EPA Adds South Gate Industrial Facilities to List of Worst Toxic Sites in Nation
The U.S. Environmental Protection Agency is adding two new sites to the Superfund National Priorities List in Los Angeles: Southern Avenue Industrial Area site and Jervis B. Webb Co., former industrial facilities located in South Gate.
Last year, EPA proposed to add both sites to the list due to soil and groundwater contamination. Volatile organic compounds, including elevated levels of trichloroethylene (TCE), commonly used as a solvent for cleaning metal parts, have been confirmed in the soils and groundwater at these sites. With today’s action, these two sites are now finalized on the Superfund list. Superfund is the federal program that investigates and cleans up the most complex, uncontrolled or abandoned hazardous waste sites in the country.
“These industrial plants are located in the I-710 corridor, a priority area for EPA, where low-income and minority populations are overburdened by pollution,” said Jared Blumenfeld, EPA’s Regional Administrator for the Pacific Southwest. “Now that these sites are officially on the Superfund list, EPA will begin full-scale investigations of the contaminated soil and drinking water sources.”
South Gate is one of several densely populated communities closest to the I-710 freeway, where the effects of pollution are disproportionately higher than in other areas of Los Angeles County. Approximately one million people, about 70 percent of whom are minority and low-income households, are severely impacted by industrial activities and goods movement in the area. In a multi-year effort, federal, state, and local governments and nonprofit organizations are working together to improve the environmental and public health conditions for residents along this corridor.
TCE contamination in the groundwater at Southern Avenue Industrial Area and Jervis B. Webb Co. was found at levels up to 17,000 ppb (parts per billion) and 35,000 ppb respectively. The federal Maximum Contaminant Level for TCE in drinking water is 5 ppb. The MCL is the highest level of a contaminant allowed in drinking water. Although the drinking water supply wells immediately downgradient of the two sites are located in a deeper aquifer and are not currently contaminated, because the aquifers are connected, there is the potential that drinking water wells may become contaminated. There are at least 35 drinking water wells within 4 miles of the site, serving approximately 226,000 people.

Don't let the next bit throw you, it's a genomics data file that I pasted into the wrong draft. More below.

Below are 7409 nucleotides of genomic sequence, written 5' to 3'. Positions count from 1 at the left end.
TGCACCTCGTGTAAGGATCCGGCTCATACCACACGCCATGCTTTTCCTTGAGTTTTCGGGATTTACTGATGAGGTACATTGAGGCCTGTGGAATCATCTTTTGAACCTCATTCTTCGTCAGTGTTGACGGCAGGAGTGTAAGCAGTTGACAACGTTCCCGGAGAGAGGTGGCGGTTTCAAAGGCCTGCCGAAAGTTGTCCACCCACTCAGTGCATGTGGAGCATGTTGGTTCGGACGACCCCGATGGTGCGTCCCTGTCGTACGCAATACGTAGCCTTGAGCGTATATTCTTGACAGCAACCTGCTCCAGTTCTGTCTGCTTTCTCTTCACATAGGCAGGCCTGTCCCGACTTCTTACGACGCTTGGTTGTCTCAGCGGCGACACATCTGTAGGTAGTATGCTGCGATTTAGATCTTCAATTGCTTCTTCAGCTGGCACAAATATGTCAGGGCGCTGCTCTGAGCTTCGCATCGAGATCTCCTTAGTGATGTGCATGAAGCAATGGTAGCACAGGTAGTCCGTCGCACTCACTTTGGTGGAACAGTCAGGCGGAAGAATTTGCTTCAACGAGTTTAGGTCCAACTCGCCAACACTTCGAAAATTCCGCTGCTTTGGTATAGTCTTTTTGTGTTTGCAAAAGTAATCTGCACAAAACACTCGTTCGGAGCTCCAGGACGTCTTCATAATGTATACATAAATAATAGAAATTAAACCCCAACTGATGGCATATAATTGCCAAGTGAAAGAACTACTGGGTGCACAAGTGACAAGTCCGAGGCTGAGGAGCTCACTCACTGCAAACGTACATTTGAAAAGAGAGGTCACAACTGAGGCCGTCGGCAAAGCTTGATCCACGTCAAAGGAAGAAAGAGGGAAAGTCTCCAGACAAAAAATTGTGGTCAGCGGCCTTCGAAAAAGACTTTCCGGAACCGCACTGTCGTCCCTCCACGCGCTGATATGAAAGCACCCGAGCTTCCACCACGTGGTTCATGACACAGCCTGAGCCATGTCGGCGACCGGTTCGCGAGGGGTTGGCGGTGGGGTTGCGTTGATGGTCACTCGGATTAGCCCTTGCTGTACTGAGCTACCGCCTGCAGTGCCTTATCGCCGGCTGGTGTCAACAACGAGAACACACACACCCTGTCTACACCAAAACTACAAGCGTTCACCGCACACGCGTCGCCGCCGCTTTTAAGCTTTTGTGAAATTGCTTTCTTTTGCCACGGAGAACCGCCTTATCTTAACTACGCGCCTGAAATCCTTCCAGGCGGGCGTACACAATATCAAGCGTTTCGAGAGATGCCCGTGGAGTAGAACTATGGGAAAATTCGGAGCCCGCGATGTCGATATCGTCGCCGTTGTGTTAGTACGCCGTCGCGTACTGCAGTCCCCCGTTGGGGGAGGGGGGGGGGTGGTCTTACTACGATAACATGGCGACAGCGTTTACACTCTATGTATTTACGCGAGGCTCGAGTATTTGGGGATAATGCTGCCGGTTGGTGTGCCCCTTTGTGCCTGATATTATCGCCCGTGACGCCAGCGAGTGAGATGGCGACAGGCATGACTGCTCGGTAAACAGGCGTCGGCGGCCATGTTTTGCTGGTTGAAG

From 1972 through to the present day, the Southern Avenue Industrial Area site has been occupied by a facility that manufactures hot-melt adhesive tape for laying carpets. Prior to 1972, Pacific Screw Products Corp. manufactured screw products at the property until the business went bankrupt.
The Jervis B. Webb Co. conducted metal fabrication, finishing, painting and assembly operations associated with the manufacture of industrial conveyor belt systems from the 1950s to 1996 on a portion of the Jervis B. Webb Co. site. In 1997, Reliable Steel, Inc. purchased this portion of the site. Blake Rivet Co. leased another portion of the site until approximately 1981. Blake Rivet produced aluminum and stainless steel aircraft rivets.
Since 1983, 1,664 sites have been listed on the NPL. Of these sites, 359 sites have been completely cleaned up, resulting in 1,305 sites currently on the Superfund list (including those added today). There are 59 proposed sites awaiting final agency action.
With all Superfund listed sites, EPA works to identify companies or people responsible for the contamination at a site, and require them to conduct or pay for the cleanup. For the new sites without financially viable responsible parties, EPA will investigate the full extent of the contamination before starting significant cleanup at the site.